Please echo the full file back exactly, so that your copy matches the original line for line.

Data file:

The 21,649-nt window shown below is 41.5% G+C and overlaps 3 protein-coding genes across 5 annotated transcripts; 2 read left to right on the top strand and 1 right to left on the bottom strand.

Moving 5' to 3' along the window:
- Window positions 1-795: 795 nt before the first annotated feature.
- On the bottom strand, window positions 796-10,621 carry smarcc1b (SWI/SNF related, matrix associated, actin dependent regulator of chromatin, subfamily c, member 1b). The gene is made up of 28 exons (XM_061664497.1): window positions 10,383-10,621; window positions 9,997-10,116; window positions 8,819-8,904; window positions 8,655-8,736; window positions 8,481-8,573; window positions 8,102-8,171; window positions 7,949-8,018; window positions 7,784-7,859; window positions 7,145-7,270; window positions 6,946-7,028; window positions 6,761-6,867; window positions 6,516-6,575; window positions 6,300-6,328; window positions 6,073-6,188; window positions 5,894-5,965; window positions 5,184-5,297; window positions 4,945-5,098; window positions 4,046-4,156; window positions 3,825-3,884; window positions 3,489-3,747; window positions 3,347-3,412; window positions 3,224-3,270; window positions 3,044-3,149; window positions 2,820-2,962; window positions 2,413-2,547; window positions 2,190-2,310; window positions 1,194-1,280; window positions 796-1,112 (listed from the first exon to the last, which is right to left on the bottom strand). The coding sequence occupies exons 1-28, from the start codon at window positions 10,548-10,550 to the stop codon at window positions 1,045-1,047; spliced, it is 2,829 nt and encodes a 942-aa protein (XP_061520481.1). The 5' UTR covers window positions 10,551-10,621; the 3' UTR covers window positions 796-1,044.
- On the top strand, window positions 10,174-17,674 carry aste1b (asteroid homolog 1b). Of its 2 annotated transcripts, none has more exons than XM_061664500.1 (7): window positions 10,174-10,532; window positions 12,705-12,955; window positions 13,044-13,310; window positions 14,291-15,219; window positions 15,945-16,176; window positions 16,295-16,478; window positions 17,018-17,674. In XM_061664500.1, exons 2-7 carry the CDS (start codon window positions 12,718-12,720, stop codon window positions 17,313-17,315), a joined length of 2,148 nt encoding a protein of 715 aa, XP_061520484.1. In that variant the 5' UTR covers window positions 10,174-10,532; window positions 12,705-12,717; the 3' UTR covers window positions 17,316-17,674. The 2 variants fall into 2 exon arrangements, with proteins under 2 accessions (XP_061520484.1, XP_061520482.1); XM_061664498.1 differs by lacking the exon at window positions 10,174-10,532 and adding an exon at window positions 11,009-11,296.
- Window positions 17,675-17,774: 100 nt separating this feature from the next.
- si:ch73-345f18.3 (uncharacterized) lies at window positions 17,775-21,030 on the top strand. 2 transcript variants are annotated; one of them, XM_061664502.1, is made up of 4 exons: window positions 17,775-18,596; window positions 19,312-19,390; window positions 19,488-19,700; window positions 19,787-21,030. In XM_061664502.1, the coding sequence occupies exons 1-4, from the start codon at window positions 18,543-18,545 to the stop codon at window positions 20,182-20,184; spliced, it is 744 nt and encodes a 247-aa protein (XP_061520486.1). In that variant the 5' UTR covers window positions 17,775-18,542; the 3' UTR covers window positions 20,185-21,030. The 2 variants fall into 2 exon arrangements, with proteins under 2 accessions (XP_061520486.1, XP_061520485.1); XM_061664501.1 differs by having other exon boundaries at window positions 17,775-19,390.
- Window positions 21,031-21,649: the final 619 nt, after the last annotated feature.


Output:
The 21,649-nt window shown below is 41.5% G+C and overlaps 3 protein-coding genes across 5 annotated transcripts; 2 read left to right on the top strand and 1 right to left on the bottom strand.

Moving 5' to 3' along the window:
- Window positions 1-795: 795 nt before the first annotated feature.
- On the bottom strand, window positions 796-10,621 carry smarcc1b (SWI/SNF related, matrix associated, actin dependent regulator of chromatin, subfamily c, member 1b). The gene is made up of 28 exons (XM_061664497.1): window positions 10,383-10,621; window positions 9,997-10,116; window positions 8,819-8,904; window positions 8,655-8,736; window positions 8,481-8,573; window positions 8,102-8,171; window positions 7,949-8,018; window positions 7,784-7,859; window positions 7,145-7,270; window positions 6,946-7,028; window positions 6,761-6,867; window positions 6,516-6,575; window positions 6,300-6,328; window positions 6,073-6,188; window positions 5,894-5,965; window positions 5,184-5,297; window positions 4,945-5,098; window positions 4,046-4,156; window positions 3,825-3,884; window positions 3,489-3,747; window positions 3,347-3,412; window positions 3,224-3,270; window positions 3,044-3,149; window positions 2,820-2,962; window positions 2,413-2,547; window positions 2,190-2,310; window positions 1,194-1,280; window positions 796-1,112 (listed from the first exon to the last, which is right to left on the bottom strand). The coding sequence occupies exons 1-28, from the start codon at window positions 10,548-10,550 to the stop codon at window positions 1,045-1,047; spliced, it is 2,829 nt and encodes a 942-aa protein (XP_061520481.1). The 5' UTR covers window positions 10,551-10,621; the 3' UTR covers window positions 796-1,044.
- On the top strand, window positions 10,174-17,674 carry aste1b (asteroid homolog 1b). Of its 2 annotated transcripts, none has more exons than XM_061664500.1 (7): window positions 10,174-10,532; window positions 12,705-12,955; window positions 13,044-13,310; window positions 14,291-15,219; window positions 15,945-16,176; window positions 16,295-16,478; window positions 17,018-17,674. In XM_061664500.1, exons 2-7 carry the CDS (start codon window positions 12,718-12,720, stop codon window positions 17,313-17,315), a joined length of 2,148 nt encoding a protein of 715 aa, XP_061520484.1. In that variant the 5' UTR covers window positions 10,174-10,532; window positions 12,705-12,717; the 3' UTR covers window positions 17,316-17,674. The 2 variants fall into 2 exon arrangements, with proteins under 2 accessions (XP_061520484.1, XP_061520482.1); XM_061664498.1 differs by lacking the exon at window positions 10,174-10,532 and adding an exon at window positions 11,009-11,296.
- Window positions 17,675-17,774: 100 nt separating this feature from the next.
- si:ch73-345f18.3 (uncharacterized) lies at window positions 17,775-21,030 on the top strand. 2 transcript variants are annotated; one of them, XM_061664502.1, is made up of 4 exons: window positions 17,775-18,596; window positions 19,312-19,390; window positions 19,488-19,700; window positions 19,787-21,030. In XM_061664502.1, the coding sequence occupies exons 1-4, from the start codon at window positions 18,543-18,545 to the stop codon at window positions 20,182-20,184; spliced, it is 744 nt and encodes a 247-aa protein (XP_061520486.1). In that variant the 5' UTR covers window positions 17,775-18,542; the 3' UTR covers window positions 20,185-21,030. The 2 variants fall into 2 exon arrangements, with proteins under 2 accessions (XP_061520486.1, XP_061520485.1); XM_061664501.1 differs by having other exon boundaries at window positions 17,775-19,390.
- Window positions 21,031-21,649: the final 619 nt, after the last annotated feature.